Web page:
Perfection is achieved, not when there is nothing more to add, but when there is nothing left to take away.
-Antoine de Saint-Exupéry
Minimalism, also known as ABC Art or Minimalist Art, is a loose design movement which began in New York in the 1960s. A form of abstract art, minimalism eschews representation and ornamentation to focus on basic shapes and solid colors. The basic principle is to remove as many elements as possible in order to call attention to what remains.
Minimalism can be described as a reaction against the contemporaneous art movement Abstract Expressionism. The early minimalists were unimpressed by the confusion, complexity, materiality, and emotion of abstract expressionist artwork. Their response, inspired by such philosophies as Russian Suprematism, Dadaism, and Japanese Zen Buddhism, was to reduce art to the fundamental basics of line, shape, form, and color.
Common features of minimalist artwork include:
- Monochrome compositions.
- Smooth finish with no brushstrokes or artifacts.
- Hard edges and blocks of color.
- Repetition of forms and color blocks. This emphasizes the scale and arrangement of the forms.
- Optical depth. By reducing the composition to basics, minimalist artwork emphasizes the optical relationships between lines, shapes, and colors.
- Viscerality created through solid color blocks and larger-than-life scale.
- Lack of humanism / connection to the real world.
Kazimir Malevich was an abstract artist who founded Russian Suprematism in the 1920s and was a heavy inspiration for Minimalism. He believed that representation could not completely capture the artist’s emotion, and instead worked with basic shapes and solid colors like black and red. His most famous work is Black Square, a solid black square on white canvas. This was a radical departure from the traditionally representative art forms of the period.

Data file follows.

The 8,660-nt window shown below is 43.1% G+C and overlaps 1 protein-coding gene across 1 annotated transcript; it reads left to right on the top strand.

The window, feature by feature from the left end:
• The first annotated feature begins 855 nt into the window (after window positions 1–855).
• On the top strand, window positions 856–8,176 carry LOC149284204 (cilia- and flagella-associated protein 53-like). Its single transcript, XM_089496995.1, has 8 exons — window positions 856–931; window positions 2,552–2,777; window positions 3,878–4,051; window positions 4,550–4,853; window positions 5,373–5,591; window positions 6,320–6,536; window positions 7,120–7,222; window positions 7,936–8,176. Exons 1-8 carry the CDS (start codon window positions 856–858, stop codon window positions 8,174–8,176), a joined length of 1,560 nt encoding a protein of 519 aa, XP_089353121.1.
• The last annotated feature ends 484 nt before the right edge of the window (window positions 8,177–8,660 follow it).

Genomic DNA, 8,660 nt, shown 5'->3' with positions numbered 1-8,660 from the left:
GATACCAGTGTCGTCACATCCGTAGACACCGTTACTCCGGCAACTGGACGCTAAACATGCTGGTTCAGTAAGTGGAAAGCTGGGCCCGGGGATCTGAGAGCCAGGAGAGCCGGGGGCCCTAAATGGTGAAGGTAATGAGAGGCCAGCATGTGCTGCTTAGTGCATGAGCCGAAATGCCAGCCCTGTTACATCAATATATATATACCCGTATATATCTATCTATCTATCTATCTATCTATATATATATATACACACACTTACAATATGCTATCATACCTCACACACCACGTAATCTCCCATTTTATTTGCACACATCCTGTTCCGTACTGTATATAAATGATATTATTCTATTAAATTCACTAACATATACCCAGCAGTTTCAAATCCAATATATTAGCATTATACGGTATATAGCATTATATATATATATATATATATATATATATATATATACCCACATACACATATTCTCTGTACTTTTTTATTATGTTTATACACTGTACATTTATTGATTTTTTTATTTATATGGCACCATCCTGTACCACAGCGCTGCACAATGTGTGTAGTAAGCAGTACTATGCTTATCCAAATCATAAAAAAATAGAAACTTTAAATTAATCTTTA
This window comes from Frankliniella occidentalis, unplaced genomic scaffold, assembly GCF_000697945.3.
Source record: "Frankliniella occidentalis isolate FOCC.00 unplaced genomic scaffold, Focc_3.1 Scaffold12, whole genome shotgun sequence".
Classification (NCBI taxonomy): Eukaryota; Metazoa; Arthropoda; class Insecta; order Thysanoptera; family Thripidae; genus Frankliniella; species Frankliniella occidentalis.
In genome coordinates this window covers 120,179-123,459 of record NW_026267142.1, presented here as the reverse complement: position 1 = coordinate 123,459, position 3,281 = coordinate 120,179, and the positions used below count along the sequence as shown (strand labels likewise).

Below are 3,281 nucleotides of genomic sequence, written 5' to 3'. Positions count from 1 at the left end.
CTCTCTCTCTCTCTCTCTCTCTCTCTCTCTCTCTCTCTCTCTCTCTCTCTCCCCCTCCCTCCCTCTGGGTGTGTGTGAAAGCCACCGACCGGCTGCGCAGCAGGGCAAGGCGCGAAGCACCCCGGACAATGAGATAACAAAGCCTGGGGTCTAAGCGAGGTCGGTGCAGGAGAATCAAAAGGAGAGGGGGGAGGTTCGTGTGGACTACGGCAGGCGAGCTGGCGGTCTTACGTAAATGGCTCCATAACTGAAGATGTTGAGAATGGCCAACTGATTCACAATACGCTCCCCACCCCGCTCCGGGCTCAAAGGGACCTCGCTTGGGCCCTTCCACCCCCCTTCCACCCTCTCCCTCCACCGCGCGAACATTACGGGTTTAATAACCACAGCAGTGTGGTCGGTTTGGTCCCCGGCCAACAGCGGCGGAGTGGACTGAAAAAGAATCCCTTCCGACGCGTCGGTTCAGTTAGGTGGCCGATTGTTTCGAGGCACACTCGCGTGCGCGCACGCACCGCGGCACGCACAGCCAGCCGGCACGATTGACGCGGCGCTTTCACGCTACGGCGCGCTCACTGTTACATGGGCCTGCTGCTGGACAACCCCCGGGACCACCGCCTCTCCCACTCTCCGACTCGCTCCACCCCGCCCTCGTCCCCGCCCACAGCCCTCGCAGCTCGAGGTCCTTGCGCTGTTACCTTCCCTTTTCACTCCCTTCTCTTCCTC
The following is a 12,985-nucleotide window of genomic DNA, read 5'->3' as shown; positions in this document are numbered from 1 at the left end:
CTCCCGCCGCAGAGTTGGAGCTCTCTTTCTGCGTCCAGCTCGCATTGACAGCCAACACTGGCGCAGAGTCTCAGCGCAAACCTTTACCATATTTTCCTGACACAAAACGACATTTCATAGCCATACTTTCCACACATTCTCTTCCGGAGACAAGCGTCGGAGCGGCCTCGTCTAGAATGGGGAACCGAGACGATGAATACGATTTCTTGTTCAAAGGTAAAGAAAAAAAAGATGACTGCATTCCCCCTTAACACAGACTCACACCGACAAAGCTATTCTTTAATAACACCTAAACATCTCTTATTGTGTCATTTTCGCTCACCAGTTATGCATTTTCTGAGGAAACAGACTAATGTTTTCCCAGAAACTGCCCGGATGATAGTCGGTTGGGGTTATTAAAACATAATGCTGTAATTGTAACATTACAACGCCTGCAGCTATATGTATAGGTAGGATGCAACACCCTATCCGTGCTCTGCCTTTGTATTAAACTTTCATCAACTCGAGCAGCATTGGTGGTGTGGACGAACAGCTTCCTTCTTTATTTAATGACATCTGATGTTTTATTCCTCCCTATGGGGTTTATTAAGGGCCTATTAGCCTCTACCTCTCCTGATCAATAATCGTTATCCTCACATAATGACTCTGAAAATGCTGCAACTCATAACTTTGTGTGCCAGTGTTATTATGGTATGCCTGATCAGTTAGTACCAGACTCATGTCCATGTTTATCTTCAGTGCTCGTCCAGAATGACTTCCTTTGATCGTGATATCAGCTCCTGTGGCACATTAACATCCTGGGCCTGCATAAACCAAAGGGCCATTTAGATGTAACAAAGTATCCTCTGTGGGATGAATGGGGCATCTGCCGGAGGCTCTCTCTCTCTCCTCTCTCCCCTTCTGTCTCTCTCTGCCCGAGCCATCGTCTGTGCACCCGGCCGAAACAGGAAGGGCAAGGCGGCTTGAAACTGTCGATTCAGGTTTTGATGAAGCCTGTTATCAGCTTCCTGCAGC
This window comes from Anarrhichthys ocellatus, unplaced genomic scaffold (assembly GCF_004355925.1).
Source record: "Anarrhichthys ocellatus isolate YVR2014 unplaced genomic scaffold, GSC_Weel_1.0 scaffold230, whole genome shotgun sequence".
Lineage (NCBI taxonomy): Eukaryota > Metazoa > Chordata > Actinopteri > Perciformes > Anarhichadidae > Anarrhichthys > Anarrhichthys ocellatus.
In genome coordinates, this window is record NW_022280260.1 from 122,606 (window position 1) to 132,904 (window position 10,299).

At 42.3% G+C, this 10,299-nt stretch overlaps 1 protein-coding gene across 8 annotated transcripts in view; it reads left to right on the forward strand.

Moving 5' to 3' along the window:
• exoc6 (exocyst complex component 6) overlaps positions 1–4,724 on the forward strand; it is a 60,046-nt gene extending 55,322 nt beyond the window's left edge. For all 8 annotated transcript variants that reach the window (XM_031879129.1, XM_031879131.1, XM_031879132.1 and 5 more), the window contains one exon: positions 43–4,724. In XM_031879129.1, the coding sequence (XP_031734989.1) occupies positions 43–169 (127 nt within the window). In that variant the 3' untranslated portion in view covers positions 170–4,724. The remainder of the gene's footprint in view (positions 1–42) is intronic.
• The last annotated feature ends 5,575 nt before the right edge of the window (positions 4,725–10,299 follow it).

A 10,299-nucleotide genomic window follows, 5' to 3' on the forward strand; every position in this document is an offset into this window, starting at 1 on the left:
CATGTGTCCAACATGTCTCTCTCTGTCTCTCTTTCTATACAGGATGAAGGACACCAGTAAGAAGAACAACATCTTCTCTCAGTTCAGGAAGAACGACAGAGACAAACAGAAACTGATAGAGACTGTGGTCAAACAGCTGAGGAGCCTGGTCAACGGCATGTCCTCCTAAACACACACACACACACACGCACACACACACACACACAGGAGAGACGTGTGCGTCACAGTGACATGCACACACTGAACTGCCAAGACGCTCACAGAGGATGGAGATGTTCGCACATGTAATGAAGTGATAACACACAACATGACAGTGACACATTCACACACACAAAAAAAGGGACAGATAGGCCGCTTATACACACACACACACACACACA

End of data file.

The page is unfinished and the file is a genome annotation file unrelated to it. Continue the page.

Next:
Ad Reinhardt was a minimalist artist who focused on monochromes. Produced in the 1960s, his many untitled abstract paintings consisted of solid colors with underpaintings of colored squares. His work invites us to question what quantifies a “monochrome” and observe the depths of color possible in a single monochromatic composition.
Yves Klein was an extreme minimalist who held exhibitions featuring nothing but monochromatic canvases in a single color, which he patented as “International Klein Blue.” He also held an exhibition, Le Vide or The Void, which contained literally nothing; and wrote the Monotone-Silence Symphony which consisted of a 20 minute sustained chord followed by 20 minutes of silence. Klein was interested in pushing the boundaries of the art world and challenging the world’s definition of “art.”
Donald Judd was an American sculptor sometimes called the foremost expert on minimalism, due to his work on the 1964 minimalist manifesto “Specific Objects.” He disliked calling his work sculptures, preferring to call them “objects” as they were manufactured rather than sculpted. His many untitled works consisted of varying arrangements of identically sized boxes in steel, glass, and plastic. His philosophy was that “art should not be representational, but rather stand on its own.”
Tony Smith was an architect and sculptor who was fascinated by the visceral, monumental feeling that could be created when basic shapes and forms were scaled up to colossal scales. His most famous work, Die, was a black steel cube scaled up to 6 foot to a side. In eschewing all decoration or ornament, Smith invited viewers to contemplate the pure geometry and scale of his work.
Richard Serra was a sculptor and video artist who worked with large, curved pieces of wood and sheet metal. His work was frequently monumental and lacked any kind of observable representation or curation, consisting only of enormous pieces of material placed side by side. Serra’s giant curved sculptures draw attention by virtue of their visceral mass and gravity-defying placement.
In modern times, flat design can be considered a successor to minimalism. Much as minimalism was a reaction to abstract expressionism, this movement was a reaction to skeuomorphism or the imitation of real-world materials in digital interfaces. Flat design consists of blocks of solid colors with no texture, ornamentation, or animation, achieving beauty through form and alignment alone.